• Plant Health
  • Jul 27, 2020

Don't Let a Boron Deficit Compromise Your Corn

Cornfield at sunrise

The growing season has been relatively mild with some periods of challenging weather. Regardless of the weather, boron should always be top of mind as we progress into pollination in corn.

 

What is the role of boron?

Boron plays a key role in flowering, pollen development and viability, and the pollination process. Most boron is accumulated in the corn plant just prior to pollination to support reproductive growth in tassels and ears.

 

However, because it is mobile in the soil, boron can leach from the soil profile, especially during wet conditions, which can negatively affect plant uptake and yield potential. A severe boron deficiency may result in a completely barren plant where an ear shoot may not even develop.

 

What does 2020 tissue sampling data reveal about boron levels in corn?

According to WinField® United NutriSolutions® tissue sampling data from 2020, more than 66% of 2020 corn tissue samples were deficient in or could benefit from a boron application. These results are on-par with sampling data from 2011 to 2018, when results showed that between 55% and 75% of samples were deficient.

 

Last year, 85% of test samples displayed boron deficiencies due to rain moving high volumes of boron out of the root zone. In 2020, while we haven’t seen the same high levels of deficiency, the consistent lack of boron in samples at this time demonstrates this is often a period when corn needs the micronutrient most. Talk with your agronomist about tissue testing or making a boron application, especially if heavy rains occur in your area.

Nutrient Deficiency Graph

Why is it important to apply boron?

Boron is relatively immobile in the plant until it begins to move to the reproductive parts of the plant during the onset of pollination. As boron moves to the tassel and silks, it becomes deficient in the leaf tissue. Since one of boron’s other jobs is to move sugars and starches from photosynthesis throughout the plant, this deficit during the beginning of reproduction means the plant runs a risk of less efficient sugar transport to newly formed embryos. Fixing a boron deficiency can help the plant optimize photosynthesis as well as sugar transport, which are both necessary for corn plants to thrive.

 

What could an application of boron do?

Targeting boron at the leaf tissue can help mobilize sugars and feed the newly fertilized kernels in the beginning stages of blister and milk. Boron also helps with flowering set and fruiting while playing a role in pollen survivability and silk rigidity. And boron helps organize cell structure, particularly in the xylem and phloem — the “transportation highways” of the plant. This organization can help increase cellular activity and boost nitrogen efficiency and carbohydrate metabolism.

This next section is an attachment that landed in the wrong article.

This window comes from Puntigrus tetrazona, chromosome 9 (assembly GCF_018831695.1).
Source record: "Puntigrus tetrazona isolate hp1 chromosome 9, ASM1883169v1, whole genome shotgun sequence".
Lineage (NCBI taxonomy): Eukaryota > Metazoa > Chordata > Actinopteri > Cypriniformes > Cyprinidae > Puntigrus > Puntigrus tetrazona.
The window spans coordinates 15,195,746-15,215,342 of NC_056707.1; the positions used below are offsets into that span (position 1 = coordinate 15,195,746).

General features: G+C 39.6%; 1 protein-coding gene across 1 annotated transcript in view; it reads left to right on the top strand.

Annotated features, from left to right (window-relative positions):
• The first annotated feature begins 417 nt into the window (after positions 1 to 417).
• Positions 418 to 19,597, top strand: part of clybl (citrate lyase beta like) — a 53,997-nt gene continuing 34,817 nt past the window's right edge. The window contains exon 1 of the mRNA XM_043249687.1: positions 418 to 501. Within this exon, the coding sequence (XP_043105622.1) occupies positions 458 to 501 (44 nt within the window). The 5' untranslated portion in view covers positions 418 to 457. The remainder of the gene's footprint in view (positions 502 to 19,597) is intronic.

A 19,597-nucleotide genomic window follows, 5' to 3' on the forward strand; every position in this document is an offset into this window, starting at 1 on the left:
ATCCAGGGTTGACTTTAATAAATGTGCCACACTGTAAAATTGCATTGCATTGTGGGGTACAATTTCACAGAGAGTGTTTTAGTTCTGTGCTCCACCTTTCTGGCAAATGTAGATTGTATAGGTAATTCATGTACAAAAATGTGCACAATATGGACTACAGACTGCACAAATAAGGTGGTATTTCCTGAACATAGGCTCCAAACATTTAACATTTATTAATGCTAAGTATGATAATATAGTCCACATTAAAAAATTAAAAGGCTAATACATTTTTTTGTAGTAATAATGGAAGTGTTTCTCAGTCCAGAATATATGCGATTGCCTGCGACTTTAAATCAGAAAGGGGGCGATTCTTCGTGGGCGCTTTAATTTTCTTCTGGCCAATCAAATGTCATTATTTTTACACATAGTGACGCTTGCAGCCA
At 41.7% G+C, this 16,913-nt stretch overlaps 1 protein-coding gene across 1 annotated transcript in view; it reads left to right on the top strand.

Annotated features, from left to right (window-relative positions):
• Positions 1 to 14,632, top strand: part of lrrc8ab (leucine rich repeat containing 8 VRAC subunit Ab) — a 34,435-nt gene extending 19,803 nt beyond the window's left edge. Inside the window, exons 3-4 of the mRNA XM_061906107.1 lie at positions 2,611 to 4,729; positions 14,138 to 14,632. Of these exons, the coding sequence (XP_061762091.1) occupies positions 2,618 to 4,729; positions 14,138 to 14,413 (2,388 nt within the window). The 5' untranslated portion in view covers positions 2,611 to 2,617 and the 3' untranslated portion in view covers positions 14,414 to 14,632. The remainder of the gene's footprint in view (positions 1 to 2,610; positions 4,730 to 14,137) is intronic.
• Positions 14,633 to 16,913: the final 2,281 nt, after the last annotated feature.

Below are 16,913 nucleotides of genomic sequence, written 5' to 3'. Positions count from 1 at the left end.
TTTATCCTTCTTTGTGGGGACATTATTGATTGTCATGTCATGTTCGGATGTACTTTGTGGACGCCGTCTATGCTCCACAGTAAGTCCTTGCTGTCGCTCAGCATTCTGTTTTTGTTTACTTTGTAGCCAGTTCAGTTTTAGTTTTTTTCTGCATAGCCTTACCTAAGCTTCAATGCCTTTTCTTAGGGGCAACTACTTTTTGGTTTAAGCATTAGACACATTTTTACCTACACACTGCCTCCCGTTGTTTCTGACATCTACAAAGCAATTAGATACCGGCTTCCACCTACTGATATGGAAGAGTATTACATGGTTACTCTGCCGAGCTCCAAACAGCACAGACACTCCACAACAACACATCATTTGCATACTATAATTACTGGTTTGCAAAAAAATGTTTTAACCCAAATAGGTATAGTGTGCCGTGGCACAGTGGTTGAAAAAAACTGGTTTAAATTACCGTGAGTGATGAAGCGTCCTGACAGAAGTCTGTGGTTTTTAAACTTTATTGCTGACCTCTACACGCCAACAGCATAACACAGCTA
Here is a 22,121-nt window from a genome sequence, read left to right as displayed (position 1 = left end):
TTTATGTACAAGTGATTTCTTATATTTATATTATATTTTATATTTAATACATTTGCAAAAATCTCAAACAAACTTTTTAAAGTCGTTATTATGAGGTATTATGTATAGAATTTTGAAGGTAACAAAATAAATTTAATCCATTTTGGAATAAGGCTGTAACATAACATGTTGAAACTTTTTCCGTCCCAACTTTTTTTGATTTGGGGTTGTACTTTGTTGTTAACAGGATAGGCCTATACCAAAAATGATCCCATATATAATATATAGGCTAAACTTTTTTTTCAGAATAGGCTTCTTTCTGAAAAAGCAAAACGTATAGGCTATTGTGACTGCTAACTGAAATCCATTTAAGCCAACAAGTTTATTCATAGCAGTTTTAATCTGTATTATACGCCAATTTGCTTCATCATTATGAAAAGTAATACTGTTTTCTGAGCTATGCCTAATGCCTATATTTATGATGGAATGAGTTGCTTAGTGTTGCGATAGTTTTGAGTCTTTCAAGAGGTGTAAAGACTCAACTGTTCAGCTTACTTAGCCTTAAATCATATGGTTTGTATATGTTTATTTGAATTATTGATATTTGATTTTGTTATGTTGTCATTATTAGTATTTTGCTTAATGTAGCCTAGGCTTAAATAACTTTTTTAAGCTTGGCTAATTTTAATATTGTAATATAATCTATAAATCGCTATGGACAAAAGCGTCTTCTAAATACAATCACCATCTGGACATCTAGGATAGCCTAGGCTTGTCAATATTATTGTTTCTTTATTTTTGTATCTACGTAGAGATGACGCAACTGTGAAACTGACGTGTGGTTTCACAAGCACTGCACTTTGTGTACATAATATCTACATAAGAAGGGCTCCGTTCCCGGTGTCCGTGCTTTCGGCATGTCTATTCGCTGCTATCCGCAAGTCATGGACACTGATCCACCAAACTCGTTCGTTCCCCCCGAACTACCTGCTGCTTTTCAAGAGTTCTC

When should I apply boron?

Boron should be applied between the late vegetative and R1 growth stages to optimize efficacy. Micronutrients like MAX-IN® Boron can be applied on corn between VT and R1 at a rate of 12 to 16 fl. oz. per acre. Such foliar applications can help improve the boron status of corn and reduce the potential for yield loss.

 

What else can I use in my tank mix?

MAX-IN Boron can be tank mixed with fungicides as well as with adjuvant technologies such as MasterLock® adjuvant. However, be sure to read and follow fungicide label instructions before applying between the V8 and VT growth stages. MAX-IN Boron can also be tank mixed with insecticides. Consult your agronomist to ensure you are applying the correct tank-mix partners at the correct rates and at the optimal times.

 

Don’t let a treatable boron deficiency take a toll at harvest. Work with your locally owned and operated WinField United retailer now to manage nutrients so you can harvest the kind of corn crop you’ve worked so hard to achieve.


Editor’s Note: This article was originally published in August 2019 and was last updated in July 2020.


All photos are either the property of WinField United or used with permission. 

Important: Before use always read and follow label instructions. Crop performance is dependent on several factors many of which are beyond the control of WinField United, including without limitation, soil type, pest pressures, agronomic practices, and weather conditions. Growers are encouraged to consider data from multiple locations, over multiple years, and be mindful of how such agronomic conditions could impact results.

© 2020 WinField United. MasterLock®, MAX-IN®, NutriSolutions® and WinField® are trademarks of WinField United. 




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